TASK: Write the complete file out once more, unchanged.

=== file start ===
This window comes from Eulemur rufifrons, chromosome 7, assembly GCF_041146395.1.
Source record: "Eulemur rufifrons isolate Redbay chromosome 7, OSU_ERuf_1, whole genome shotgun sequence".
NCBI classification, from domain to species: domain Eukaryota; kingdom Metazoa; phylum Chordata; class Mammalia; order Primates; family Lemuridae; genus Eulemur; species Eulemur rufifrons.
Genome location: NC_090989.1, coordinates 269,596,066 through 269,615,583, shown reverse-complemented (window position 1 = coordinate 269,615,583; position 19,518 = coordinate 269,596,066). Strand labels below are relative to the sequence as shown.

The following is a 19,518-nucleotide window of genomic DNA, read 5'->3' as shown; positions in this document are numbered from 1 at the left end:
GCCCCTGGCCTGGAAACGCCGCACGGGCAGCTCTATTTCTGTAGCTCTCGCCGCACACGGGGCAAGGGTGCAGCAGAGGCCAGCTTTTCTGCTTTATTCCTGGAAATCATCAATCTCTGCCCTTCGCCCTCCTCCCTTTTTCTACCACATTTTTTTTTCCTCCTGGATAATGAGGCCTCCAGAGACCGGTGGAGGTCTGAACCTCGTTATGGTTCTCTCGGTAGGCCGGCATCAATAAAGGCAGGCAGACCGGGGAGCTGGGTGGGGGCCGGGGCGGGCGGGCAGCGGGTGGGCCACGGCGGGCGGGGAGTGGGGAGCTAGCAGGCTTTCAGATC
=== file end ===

This window comes from Eulemur rufifrons, chromosome 7, assembly GCF_041146395.1.
Source record: "Eulemur rufifrons isolate Redbay chromosome 7, OSU_ERuf_1, whole genome shotgun sequence".
NCBI classification, from domain to species: domain Eukaryota; kingdom Metazoa; phylum Chordata; class Mammalia; order Primates; family Lemuridae; genus Eulemur; species Eulemur rufifrons.
Genome location: NC_090989.1, coordinates 269,596,066 through 269,615,583, shown reverse-complemented (window position 1 = coordinate 269,615,583; position 19,518 = coordinate 269,596,066). Strand labels below are relative to the sequence as shown.

The following is a 19,518-nucleotide window of genomic DNA, read 5'->3' as shown; positions in this document are numbered from 1 at the left end:
GCCCCTGGCCTGGAAACGCCGCACGGGCAGCTCTATTTCTGTAGCTCTCGCCGCACACGGGGCAAGGGTGCAGCAGAGGCCAGCTTTTCTGCTTTATTCCTGGAAATCATCAATCTCTGCCCTTCGCCCTCCTCCCTTTTTCTACCACATTTTTTTTTCCTCCTGGATAATGAGGCCTCCAGAGACCGGTGGAGGTCTGAACCTCGTTATGGTTCTCTCGGTAGGCCGGCATCAATAAAGGCAGGCAGACCGGGGAGCTGGGTGGGGGCCGGGGCGGGCGGGCAGCGGGTGGGCCACGGCGGGCGGGGAGTGGGGAGCTAGCAGGCTTTCAGATC